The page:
NIH Distinguished Investigator
Cell Biology Section
Building 30, Room 426
30 Convent Dr MSC 4370
Bethesda, MD 20892-4370
Dr. Kenneth Yamada’s research focuses on discovering novel mechanisms and regulators of cell interactions with the extracellular matrix and their roles in craniofacial development and disease. Understanding the underlying mechanisms of these fundamental processes can provide new approaches to tissue regeneration and therapy for diseases such as cancer. Dr. Yamada’s group explores how coordination between the three-dimensional (3D) extracellular matrix of connective tissue or basement membranes, integrins, signal transduction, and cytoskeleton mediates or regulates key biological processes – cell adhesion, migration, matrix remodeling, tissue morphogenesis, and cancer cell invasion. Dr. Yamada’s research emphasizes the characterization of the dynamic movements of cells and their extracellular matrix as tissues are remodeled in 3D in real time. The biological systems studied include human primary cells migrating in 3D, human tumor cells and tissues, and mouse organ development (salivary glands, lungs, and kidneys). Dr. Yamada also emphasizes training and mentoring the next generation of scientists.
Dr. Yamada received BA, MD, and PhD degrees from Stanford University. He was a section chief at the National Cancer Institute for 10 years and a section chief at NIDCR since 1990. Elected a Fellow of the AAAS in 1991, Dr. Yamada received the first Senior Investigator Award of the American Society for Matrix Biology in 2004, Distinguished Scientist Award of the American Association for Dental Research in 2008, and promotion to NIH distinguished investigator in 2011. Besides past service on the Councils of several professional societies, Dr. Yamada is currently an editor of The Journal of Cell Biology and serves other editorial roles at multiple journals. Dr. Yamada has published more than 400 highly cited papers. Dr. Yamada served on the NIH Cell Biology Study Section and currently serves on the NIH Committee on Scientific Conduct and Ethics, NIH Steering Committee Diversity Working Group, and various other NIH committees.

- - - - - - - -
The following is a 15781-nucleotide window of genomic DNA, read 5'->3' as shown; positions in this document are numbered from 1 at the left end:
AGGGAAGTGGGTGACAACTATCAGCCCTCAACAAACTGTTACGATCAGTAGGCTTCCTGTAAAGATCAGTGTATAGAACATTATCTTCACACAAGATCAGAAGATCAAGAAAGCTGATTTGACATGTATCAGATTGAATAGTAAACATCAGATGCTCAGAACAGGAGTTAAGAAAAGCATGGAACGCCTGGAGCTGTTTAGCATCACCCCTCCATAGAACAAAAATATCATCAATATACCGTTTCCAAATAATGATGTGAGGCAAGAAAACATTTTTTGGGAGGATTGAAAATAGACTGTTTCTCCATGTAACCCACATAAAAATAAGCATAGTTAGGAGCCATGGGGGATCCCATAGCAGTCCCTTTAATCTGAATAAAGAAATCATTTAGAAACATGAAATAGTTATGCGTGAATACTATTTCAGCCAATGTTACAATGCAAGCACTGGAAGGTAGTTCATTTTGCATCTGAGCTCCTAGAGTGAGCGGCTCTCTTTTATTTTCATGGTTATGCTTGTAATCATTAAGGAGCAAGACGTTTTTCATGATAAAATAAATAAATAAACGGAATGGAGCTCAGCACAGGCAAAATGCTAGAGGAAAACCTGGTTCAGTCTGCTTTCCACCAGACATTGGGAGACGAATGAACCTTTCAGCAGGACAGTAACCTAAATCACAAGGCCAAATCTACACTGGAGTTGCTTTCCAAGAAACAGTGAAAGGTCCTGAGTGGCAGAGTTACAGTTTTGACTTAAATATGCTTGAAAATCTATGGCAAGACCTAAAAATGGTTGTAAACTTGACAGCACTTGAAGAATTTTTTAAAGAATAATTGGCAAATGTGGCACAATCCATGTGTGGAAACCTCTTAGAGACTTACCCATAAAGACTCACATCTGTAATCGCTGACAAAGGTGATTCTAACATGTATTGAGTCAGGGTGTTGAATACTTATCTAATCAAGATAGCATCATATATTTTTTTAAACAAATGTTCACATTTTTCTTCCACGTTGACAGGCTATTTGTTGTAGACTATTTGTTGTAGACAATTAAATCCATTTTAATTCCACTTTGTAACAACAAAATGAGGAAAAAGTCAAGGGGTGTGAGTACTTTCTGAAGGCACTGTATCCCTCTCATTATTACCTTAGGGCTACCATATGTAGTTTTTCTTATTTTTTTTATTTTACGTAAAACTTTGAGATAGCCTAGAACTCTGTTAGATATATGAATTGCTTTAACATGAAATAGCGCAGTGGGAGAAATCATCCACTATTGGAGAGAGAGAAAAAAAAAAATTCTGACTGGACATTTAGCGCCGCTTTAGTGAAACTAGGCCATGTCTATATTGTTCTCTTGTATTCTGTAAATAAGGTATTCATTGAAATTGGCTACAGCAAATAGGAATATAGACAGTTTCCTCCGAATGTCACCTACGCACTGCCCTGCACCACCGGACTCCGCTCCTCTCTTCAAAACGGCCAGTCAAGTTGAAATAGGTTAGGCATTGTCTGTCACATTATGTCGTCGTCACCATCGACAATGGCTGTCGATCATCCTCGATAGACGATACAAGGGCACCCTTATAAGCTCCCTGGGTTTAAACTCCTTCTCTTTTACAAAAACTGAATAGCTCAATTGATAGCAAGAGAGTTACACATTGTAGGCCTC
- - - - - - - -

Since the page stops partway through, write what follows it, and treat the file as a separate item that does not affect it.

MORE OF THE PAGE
- Petrie RJ, Harlin HM, Korsak LI, Yamada KM. Activating the nuclear piston mechanism of 3D migration in tumor cells. J Cell Biol. 2017 Jan 2;216(1):93-100.
- Wang S, Sekiguchi R, Daley WP, Yamada KM. Patterned cell and matrix dynamics in branching morphogenesis. J Cell Biol. 2017 Mar 6;216(3):559-570.
- Artym VV, Swatkoski S, Matsumoto K, Campbell CB, Petrie RJ, Dimitriadis EK, Mueller SC, Bugge TH, Gucek M, Yamada KM. Dense fibrillar collagen is a potent inducer of invadopodia via a specific signaling network. J Cell Biol. 2015 Feb 2;208(3):331-50.
- Doyle AD, Carvajal N, Jin A, Matsumoto K, Yamada KM. Local 3D matrix microenvironment regulates cell migration through spatiotemporal dynamics of contractility-dependent adhesions. Nat Commun. 2015 Nov 9;6:8720
- Cukierman E, Pankov R, Stevens DR, Yamada KM. Taking cell-matrix adhesions to the third dimension. Science. 2001 Nov 23;294(5547):1708-12.
- Sakai T, Larsen M, Yamada KM. Fibronectin requirement in branching morphogenesis. Nature. 2003 Jun 19;423(6942):876-81.
- Onodera T, Sakai T, Hsu JC, Matsumoto K, Chiorini JA, Yamada KM. Btbd7 regulates epithelial cell dynamics and branching morphogenesis. Science. 2010 Jul 30;329(5991):562-5.
- Endo Y, Ishiwata-Endo H, Yamada KM. Extracellular matrix protein anosmin promotes neural crest formation and regulates FGF, BMP, and WNT activities. Dev Cell 23: 305-316, 2012.
- Kutys ML, Yamada KM. An extracellular-matrix-specific GEF-GAP interaction regulates Rho GTPase crosstalk for 3D collagen migration. Nat Cell Biol. 2014 Sep;16(9):909-17.
- Petrie RJ, Koo H, Yamada KM. Generation of compartmentalized pressure by a nuclear piston governs cell motility in a 3D matrix. Science. 2014 Aug 29;345(6200):1062-5.